SAN JOSE, Calif. - Cutting wages and outsourcing skilled engineering jobs have led to the exodus of 43 percent of the staff of San Jose's public water treatment facility, raising the specter of a catastrophic wastewater spill from the understaffed plant.
The trouble started when the city responded to budget deficits with pay and benefit cuts for city workers. The city government blames rising pension costs for its budget problems, but broke off negotiations on pensions with city employee unions and instead went for a pension-slashing ballot initiative, an illegal move that the city's unions are fighting in court. The passage of that initiative came too late, in any event, to save the wastewater jobs.
When skilled workers started a mass exodus from the plant in response to the cuts, the city moved to outsource the jobs to private contractors. It found only one qualified firm, Telstar Instruments of Concord. If the city agrees to the contract with Telstar, it will have to pay 30 percent more for technicians and 46 percent more for electricians from Telstar than it paid to the now departed city workers. No surprise there - Telstar's overhead and profit markup is 285 percent, as opposed to the city's 40 percent overhead markup. The Telstar workers, however, don't get any bonus from that; their pay and benefits are lower than that of city workers.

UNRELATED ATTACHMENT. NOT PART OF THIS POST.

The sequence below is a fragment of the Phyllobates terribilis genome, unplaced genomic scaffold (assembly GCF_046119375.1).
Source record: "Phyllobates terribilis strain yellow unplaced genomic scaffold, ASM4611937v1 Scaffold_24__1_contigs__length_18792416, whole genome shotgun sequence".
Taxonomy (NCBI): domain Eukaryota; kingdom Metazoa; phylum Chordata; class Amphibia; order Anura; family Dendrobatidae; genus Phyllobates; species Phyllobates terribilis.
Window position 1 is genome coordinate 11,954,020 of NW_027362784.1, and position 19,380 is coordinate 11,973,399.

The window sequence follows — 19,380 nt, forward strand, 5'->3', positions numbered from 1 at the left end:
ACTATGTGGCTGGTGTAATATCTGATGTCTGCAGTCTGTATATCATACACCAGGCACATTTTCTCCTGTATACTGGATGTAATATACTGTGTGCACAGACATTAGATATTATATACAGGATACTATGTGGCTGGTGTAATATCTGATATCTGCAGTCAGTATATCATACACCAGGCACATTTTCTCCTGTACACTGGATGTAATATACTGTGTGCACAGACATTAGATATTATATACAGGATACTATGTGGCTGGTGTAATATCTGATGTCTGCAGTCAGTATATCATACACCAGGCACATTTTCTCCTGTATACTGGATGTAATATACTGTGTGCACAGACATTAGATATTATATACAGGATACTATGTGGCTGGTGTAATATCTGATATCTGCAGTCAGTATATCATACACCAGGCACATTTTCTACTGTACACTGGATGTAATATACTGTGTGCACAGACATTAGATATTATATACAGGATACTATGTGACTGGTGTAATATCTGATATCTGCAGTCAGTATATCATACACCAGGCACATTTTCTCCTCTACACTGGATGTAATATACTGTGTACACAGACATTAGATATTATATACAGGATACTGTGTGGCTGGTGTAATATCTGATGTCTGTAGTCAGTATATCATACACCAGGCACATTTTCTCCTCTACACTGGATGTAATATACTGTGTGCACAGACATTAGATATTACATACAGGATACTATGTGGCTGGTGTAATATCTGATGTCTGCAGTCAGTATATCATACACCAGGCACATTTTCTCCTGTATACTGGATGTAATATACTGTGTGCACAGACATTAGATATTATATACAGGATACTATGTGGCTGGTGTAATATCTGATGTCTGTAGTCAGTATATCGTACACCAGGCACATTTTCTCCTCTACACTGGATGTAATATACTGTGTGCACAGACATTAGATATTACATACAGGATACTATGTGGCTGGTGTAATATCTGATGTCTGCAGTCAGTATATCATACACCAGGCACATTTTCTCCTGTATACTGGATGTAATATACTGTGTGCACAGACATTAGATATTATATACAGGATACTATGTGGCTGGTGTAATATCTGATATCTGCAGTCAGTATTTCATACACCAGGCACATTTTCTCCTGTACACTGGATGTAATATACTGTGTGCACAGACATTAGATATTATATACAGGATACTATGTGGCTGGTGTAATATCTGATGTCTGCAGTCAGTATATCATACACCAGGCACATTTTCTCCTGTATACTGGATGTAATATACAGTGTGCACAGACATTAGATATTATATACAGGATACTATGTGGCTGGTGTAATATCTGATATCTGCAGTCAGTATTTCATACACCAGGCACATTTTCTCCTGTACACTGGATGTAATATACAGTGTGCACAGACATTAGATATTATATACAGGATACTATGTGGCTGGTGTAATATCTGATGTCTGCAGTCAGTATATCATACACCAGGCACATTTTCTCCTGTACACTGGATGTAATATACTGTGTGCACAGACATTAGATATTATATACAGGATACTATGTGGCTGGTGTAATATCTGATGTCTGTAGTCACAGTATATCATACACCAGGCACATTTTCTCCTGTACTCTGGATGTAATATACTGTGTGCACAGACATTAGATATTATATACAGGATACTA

The city's situation has confirmed the warning against outsourcing that the administration got from the local labor movement. "It's a terrible deal for San Jose taxpayers," commented Ben Field, chief of staff for the South Bay AFL-CIO Labor Council, which has been fighting the city's outsourcing practices for some time.
Meanwhile, the plant is understaffed and may well be unable to deal with a sewage spill. It provides wastewater treatment for 1.4 million residents and 17,000 businesses in San Jose and several neighboring cities.
Photo: One of four large air pumps at the San Jose water treatment plant. juvetson/Flickr